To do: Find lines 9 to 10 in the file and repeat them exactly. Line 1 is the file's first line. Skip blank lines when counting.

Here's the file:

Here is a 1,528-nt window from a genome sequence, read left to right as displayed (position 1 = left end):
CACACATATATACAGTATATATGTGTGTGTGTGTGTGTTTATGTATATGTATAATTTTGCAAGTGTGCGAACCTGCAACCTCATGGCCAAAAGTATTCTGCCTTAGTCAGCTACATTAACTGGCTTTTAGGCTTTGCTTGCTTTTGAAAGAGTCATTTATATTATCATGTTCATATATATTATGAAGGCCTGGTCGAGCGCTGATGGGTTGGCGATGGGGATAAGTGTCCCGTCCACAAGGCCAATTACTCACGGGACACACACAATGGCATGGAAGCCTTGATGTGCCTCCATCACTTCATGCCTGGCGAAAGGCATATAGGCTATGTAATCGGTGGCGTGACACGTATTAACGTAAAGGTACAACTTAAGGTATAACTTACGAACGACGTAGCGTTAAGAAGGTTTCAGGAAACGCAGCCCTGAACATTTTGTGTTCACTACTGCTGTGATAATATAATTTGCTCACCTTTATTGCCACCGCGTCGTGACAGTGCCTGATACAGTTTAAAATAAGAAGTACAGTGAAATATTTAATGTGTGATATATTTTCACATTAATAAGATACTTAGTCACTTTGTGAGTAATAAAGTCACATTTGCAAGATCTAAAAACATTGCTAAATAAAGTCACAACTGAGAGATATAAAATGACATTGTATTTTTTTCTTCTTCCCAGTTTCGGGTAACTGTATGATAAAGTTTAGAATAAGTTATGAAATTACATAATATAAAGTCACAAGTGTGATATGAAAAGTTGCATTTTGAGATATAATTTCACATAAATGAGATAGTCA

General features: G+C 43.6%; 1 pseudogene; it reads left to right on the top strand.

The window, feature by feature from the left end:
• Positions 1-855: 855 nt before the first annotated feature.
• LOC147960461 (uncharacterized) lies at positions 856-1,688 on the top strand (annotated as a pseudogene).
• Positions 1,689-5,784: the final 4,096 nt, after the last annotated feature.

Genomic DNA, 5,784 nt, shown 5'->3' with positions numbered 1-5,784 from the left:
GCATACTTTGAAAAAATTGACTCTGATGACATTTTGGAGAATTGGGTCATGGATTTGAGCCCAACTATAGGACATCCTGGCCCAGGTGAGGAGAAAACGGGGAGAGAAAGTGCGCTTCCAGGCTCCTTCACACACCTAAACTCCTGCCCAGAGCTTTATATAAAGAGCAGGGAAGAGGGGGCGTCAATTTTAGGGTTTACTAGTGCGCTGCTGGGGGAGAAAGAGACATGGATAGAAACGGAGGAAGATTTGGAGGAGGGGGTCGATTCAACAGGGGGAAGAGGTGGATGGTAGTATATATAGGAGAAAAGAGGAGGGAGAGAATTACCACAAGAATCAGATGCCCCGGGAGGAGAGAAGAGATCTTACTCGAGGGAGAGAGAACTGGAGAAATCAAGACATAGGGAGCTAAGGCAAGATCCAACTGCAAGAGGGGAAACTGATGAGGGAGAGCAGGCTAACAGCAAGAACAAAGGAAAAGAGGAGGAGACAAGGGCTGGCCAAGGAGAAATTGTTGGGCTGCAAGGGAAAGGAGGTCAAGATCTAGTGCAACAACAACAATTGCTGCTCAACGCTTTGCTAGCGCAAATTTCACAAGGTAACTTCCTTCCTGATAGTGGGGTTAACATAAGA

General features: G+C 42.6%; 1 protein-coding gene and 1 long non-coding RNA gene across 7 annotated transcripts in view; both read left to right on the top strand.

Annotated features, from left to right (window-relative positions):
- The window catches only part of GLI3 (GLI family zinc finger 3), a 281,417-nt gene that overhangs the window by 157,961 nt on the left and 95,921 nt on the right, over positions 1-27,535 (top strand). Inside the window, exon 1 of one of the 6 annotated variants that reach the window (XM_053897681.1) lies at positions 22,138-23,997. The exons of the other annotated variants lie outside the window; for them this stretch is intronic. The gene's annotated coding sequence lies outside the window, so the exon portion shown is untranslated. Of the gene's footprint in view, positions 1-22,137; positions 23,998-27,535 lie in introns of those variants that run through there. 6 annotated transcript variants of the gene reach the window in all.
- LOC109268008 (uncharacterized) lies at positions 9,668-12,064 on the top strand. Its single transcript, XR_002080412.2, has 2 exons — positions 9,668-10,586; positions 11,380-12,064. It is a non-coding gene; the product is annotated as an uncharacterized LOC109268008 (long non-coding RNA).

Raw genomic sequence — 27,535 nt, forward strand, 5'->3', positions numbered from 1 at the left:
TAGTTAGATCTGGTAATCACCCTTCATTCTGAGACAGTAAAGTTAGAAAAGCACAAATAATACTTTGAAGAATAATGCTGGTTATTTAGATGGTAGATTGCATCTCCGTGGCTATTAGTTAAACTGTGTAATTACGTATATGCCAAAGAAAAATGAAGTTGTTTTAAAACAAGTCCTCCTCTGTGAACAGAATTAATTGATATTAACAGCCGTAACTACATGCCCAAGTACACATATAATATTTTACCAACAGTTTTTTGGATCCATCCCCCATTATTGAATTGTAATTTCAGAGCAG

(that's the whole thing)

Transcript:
GCATACTTTGAAAAAATTGACTCTGATGACATTTTGGAGAATTGGGTCATGGATTTGAGCCCAACTATAGGACATCCTGGCCCAGGTGAGGAGAAAACGGGGAGAGAAAGTGCGCTTCCAGGCTCCTTCACACACCTAAACTCCTGCCCAGAGCTTTATATAAAGAGCAGGGAAGAGGGGGCGTCAATTTTAGGGTTTACTAGTGCGCTGCTGGGGGAGAAAGAGACATGGATAGAAACGGAGGAAGATTTGGAGGAGGGGGTCGATTCAACAGGGGGAAGAGGTGGATGGTAGTATATATAGGAGAAAAGAGGAGGGAGAGAATTACCACAAGAATCAGATGCCCCGGGAGGAGAGAAGAGATCTTACTCGAGGGAGAGAGAACTGGAGAAATCAAGACATAGGGAGCTAAGGCAAGATCCAACTGCAAGAGGGGAAACTGATGAGGGAGAGCAGGCTAACAGCAAGAACAAAGGAAAAGAGGAGGAGACAAGGGCTGGCCAAGGAGAAATTGTTGGGCTGCAAGGGAAAGGAGGTCAAGATCTAGTGCAACAACAACAATTGCTGCTCAACGCTTTGCTAGCGCAAATTTCACAAGGTAACTTCCTTCCTGATAGTGGGGTTAACATAAGA

General features: G+C 42.6%; 1 protein-coding gene and 1 long non-coding RNA gene across 7 annotated transcripts in view; both read left to right on the top strand.